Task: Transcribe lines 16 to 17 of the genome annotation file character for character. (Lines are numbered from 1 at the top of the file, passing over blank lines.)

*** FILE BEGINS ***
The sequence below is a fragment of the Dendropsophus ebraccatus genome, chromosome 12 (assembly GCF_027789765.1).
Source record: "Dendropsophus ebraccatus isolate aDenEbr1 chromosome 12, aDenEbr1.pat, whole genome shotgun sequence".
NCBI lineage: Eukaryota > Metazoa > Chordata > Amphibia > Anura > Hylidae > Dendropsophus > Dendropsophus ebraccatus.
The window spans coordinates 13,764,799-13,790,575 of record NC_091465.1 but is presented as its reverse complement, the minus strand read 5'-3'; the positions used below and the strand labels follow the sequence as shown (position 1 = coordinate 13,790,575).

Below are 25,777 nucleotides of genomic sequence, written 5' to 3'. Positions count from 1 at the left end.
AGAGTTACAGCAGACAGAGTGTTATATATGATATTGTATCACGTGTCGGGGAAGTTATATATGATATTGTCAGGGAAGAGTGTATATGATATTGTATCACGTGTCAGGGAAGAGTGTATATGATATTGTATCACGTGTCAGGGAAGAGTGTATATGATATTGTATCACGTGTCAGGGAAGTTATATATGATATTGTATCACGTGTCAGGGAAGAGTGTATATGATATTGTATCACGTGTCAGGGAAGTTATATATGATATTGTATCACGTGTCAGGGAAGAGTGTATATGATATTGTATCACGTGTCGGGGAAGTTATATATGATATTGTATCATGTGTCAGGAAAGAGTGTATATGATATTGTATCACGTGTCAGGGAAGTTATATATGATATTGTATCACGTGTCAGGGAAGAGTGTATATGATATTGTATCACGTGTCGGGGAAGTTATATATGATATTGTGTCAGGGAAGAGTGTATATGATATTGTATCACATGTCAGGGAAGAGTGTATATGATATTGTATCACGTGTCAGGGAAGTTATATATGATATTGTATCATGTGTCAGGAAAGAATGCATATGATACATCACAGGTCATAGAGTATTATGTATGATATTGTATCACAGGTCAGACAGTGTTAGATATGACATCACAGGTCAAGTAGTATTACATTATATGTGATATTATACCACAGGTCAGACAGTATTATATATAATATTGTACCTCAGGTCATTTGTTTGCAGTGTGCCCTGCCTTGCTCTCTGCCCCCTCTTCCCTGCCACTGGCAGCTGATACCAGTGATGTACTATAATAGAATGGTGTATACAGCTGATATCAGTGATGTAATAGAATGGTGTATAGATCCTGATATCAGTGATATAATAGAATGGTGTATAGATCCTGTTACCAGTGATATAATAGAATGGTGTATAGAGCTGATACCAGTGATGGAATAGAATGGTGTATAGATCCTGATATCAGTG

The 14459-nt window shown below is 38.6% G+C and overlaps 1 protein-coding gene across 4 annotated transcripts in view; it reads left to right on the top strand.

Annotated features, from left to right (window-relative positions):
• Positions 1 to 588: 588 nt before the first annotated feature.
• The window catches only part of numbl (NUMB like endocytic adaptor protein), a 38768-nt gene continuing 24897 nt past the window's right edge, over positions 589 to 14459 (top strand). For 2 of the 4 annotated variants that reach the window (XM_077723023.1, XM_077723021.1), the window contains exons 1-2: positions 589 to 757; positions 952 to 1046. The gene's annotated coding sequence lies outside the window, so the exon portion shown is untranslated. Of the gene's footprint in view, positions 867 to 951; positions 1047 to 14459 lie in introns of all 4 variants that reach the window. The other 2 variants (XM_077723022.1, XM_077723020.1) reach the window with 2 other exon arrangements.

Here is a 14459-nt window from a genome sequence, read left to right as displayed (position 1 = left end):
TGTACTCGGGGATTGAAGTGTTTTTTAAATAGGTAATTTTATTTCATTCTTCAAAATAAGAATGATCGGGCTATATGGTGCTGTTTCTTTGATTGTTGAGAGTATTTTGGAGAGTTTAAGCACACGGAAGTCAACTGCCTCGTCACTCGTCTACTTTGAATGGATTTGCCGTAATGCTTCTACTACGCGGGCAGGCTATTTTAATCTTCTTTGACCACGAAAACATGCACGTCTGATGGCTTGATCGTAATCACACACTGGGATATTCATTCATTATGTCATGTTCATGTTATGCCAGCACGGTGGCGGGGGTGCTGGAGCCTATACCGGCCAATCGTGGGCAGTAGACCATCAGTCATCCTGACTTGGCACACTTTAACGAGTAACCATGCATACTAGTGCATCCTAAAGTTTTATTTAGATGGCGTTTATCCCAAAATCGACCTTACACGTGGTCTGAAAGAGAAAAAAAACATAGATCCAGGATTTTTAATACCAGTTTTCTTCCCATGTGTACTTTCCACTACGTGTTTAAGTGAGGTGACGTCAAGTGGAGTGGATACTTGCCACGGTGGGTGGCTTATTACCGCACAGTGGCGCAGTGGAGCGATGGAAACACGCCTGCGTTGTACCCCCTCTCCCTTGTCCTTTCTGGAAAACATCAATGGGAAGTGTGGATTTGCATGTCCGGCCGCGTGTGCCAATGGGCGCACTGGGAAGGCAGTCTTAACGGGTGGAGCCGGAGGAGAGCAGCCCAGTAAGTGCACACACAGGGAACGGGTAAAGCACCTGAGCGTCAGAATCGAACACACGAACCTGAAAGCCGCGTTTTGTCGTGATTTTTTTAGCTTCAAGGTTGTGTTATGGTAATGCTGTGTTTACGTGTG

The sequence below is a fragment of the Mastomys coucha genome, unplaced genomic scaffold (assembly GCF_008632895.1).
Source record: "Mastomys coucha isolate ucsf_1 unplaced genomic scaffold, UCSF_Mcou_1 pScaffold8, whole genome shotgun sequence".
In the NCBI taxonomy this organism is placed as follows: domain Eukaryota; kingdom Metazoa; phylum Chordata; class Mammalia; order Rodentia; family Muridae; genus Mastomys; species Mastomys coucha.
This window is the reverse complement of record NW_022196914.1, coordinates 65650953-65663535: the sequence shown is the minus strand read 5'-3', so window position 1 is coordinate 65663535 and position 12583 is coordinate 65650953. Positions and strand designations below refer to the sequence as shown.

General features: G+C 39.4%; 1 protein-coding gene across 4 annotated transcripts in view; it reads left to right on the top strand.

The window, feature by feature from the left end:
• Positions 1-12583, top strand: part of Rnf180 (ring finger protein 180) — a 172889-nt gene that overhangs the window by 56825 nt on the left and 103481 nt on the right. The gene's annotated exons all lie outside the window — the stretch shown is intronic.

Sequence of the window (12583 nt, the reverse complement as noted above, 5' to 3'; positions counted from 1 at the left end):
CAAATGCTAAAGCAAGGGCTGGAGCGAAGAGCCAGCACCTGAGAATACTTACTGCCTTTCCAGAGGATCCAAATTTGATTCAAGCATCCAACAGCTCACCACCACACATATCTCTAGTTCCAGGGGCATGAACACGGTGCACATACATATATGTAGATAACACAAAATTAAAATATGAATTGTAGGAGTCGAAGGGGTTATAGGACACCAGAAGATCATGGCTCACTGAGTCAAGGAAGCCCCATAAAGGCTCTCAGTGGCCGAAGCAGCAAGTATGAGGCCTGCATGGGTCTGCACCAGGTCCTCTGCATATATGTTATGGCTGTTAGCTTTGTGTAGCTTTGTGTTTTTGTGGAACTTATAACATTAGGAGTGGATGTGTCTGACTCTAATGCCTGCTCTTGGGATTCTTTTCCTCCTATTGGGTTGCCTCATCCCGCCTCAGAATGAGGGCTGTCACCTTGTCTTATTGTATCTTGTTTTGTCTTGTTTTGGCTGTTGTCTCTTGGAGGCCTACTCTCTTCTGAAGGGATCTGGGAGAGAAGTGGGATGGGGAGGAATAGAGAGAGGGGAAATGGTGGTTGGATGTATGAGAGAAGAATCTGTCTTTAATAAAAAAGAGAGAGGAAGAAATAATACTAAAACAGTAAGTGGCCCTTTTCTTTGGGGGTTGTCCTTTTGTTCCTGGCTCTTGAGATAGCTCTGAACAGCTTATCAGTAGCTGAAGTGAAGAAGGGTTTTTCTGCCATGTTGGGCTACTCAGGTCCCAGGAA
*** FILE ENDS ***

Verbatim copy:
This window is the reverse complement of record NW_022196914.1, coordinates 65650953-65663535: the sequence shown is the minus strand read 5'-3', so window position 1 is coordinate 65663535 and position 12583 is coordinate 65650953. Positions and strand designations below refer to the sequence as shown.

General features: G+C 39.4%; 1 protein-coding gene across 4 annotated transcripts in view; it reads left to right on the top strand.